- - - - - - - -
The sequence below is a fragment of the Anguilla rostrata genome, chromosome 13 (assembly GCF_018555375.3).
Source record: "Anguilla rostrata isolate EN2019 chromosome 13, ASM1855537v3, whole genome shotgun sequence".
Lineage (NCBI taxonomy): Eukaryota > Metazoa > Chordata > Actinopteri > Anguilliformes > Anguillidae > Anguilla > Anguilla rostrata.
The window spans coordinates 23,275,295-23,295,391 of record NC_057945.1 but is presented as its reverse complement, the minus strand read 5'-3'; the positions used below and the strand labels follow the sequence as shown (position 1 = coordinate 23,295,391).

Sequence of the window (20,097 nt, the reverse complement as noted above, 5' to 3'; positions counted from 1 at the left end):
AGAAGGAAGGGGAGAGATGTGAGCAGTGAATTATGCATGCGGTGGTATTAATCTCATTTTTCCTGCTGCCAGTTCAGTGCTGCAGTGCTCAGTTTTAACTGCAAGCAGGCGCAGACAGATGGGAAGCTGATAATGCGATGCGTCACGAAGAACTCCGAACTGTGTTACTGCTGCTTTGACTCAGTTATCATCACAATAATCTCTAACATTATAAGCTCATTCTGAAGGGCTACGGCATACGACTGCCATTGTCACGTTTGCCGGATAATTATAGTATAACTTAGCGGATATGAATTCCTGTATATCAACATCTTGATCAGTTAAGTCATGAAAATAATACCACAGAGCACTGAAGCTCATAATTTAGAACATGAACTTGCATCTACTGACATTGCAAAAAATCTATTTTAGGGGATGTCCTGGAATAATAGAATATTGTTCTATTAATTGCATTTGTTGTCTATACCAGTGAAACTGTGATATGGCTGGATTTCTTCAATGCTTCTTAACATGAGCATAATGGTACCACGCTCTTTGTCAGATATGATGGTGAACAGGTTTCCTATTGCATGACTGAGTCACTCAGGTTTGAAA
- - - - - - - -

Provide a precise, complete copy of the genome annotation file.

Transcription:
The sequence below is a fragment of the Anguilla rostrata genome, chromosome 13 (assembly GCF_018555375.3).
Source record: "Anguilla rostrata isolate EN2019 chromosome 13, ASM1855537v3, whole genome shotgun sequence".
Lineage (NCBI taxonomy): Eukaryota > Metazoa > Chordata > Actinopteri > Anguilliformes > Anguillidae > Anguilla > Anguilla rostrata.
The window spans coordinates 23,275,295-23,295,391 of record NC_057945.1 but is presented as its reverse complement, the minus strand read 5'-3'; the positions used below and the strand labels follow the sequence as shown (position 1 = coordinate 23,295,391).

Sequence of the window (20,097 nt, the reverse complement as noted above, 5' to 3'; positions counted from 1 at the left end):
AGAAGGAAGGGGAGAGATGTGAGCAGTGAATTATGCATGCGGTGGTATTAATCTCATTTTTCCTGCTGCCAGTTCAGTGCTGCAGTGCTCAGTTTTAACTGCAAGCAGGCGCAGACAGATGGGAAGCTGATAATGCGATGCGTCACGAAGAACTCCGAACTGTGTTACTGCTGCTTTGACTCAGTTATCATCACAATAATCTCTAACATTATAAGCTCATTCTGAAGGGCTACGGCATACGACTGCCATTGTCACGTTTGCCGGATAATTATAGTATAACTTAGCGGATATGAATTCCTGTATATCAACATCTTGATCAGTTAAGTCATGAAAATAATACCACAGAGCACTGAAGCTCATAATTTAGAACATGAACTTGCATCTACTGACATTGCAAAAAATCTATTTTAGGGGATGTCCTGGAATAATAGAATATTGTTCTATTAATTGCATTTGTTGTCTATACCAGTGAAACTGTGATATGGCTGGATTTCTTCAATGCTTCTTAACATGAGCATAATGGTACCACGCTCTTTGTCAGATATGATGGTGAACAGGTTTCCTATTGCATGACTGAGTCACTCAGGTTTGAAA